Each week, more and more mile-and-a-half long tanker trains filled with oil travel into the Pacific Northwest.
The sweet crude — sucked from deep under North Dakota — brings opportunity for business and jobs in the Lower Columbia region and stirs fears the river will become a fossil fuel highway.
Meanwhile, analysts warn the historically volatile market for oil makes building new oil terminals in the Pacific Northwest a risky investment.
Last year, oil cars began leaving the Bakken shale region centered around Williston, N.D., en route 1,200 miles to Columbia County to be unloaded at Port Westward near Clatskanie — just one of a handful of destinations in the Northwest.
Earlier this year, Tesoro proposed to build a $100 million terminal at the Port of Vancouver that would create 80 jobs. And similar proposals are being considered in Tacoma and Grays Harbor County. The oil would be loaded onto barges and sent to West Coast refineries.
While no plans to store or refine oil have emerged in Cowlitz County, area business leaders say they are keeping an eye out for clients who want to haul oil by train to the West Coast.
“We will develop those opportunities based on what is best for port growth and future job growth,” Lauri Nelson-Cooley, the Port of Longview’s manager of business development, wrote in an email last week.
Environmentalists — already spending time and money opposing proposed coal export docks in the Pacific Northwest — say they worry about oil polluting the Columbia River. One major spill could cost millions of dollars to clean up and damage drinking water and salmon habitats, they say.
“We’re pretty concerned that you’re creating a mobile pipeline down the Columbia River carrying this dirty fuel,” Dan Serres, conservation director of Columbia RiverKeeper, said last week.
Big potential, big risk
The Bakken region, which also extends into Montana and South Dakota, is home to one of the largest untapped oil reservoirs in the United States. In April, the U.S. Geological Survey updated its estimate to 7.4 billion barrels of available sweet crude oil in the Bakken and nearby Three Fork formations, more than double its estimate five years earlier.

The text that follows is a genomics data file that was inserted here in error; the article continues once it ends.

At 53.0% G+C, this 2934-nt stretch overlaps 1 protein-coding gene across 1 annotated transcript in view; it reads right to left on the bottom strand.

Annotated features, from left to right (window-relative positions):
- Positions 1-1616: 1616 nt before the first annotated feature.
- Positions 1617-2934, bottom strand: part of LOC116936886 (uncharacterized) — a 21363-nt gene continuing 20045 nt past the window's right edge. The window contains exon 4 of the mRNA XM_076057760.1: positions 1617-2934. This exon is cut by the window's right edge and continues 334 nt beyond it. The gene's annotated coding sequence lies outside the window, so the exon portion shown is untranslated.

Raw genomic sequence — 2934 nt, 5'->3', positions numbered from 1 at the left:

The boom is due to new technology called hydraulic fracturing, or fracking. The process pumps highly pressurized fresh water, sand and chemicals into wells drilled into deep layers of shale. This creates cracks through which bubbles of trapped oil and natural gas escape into a well.
While pipelines are the cheapest way to transport oil, the North Dakota fracking boom has flooded pipeline capacity. Building more pipelines is expensive and involves hefty regulatory burdens, according to the U.S. Energy Administration.
So oil companies turned to the rails.
Now, five years after the first rail shipments left North Dakota, about three-quarters of the region’s oil is hauled in mile-and-a-half-long trains headed to East, West and Gulf coasts, said Justin Kringstad, director of the North Dakota Pipeline Authority.
Before oil hit the rails in August 2008, North Dakota exported all its crude via pipelines to other inland states, and Alaska supplied almost all of the West Coast’s oil.
By December 2012, trains were hauling more than 660,000 barrels per day — more than double from December 2011 — out of the region, the Energy Administration reported. About 500,000 barrels per day were exported via pipelines.
Oil companies do not disclose how much oil they send via trains to each region, but Kringstad said the Pipeline Authority is working on a model to track rail shipments. The agency already tracks the destination of oil in pipelines and on ships.
“Going forward, it’s really difficult to put numbers on it because it’s going to be completely market-driven,” Kringstad said.
Analysts say oil prices tend to bounce around — and since companies try to send their oil to markets where they get the most profit, making predictions of a destination for North Dakota crude is a moving target.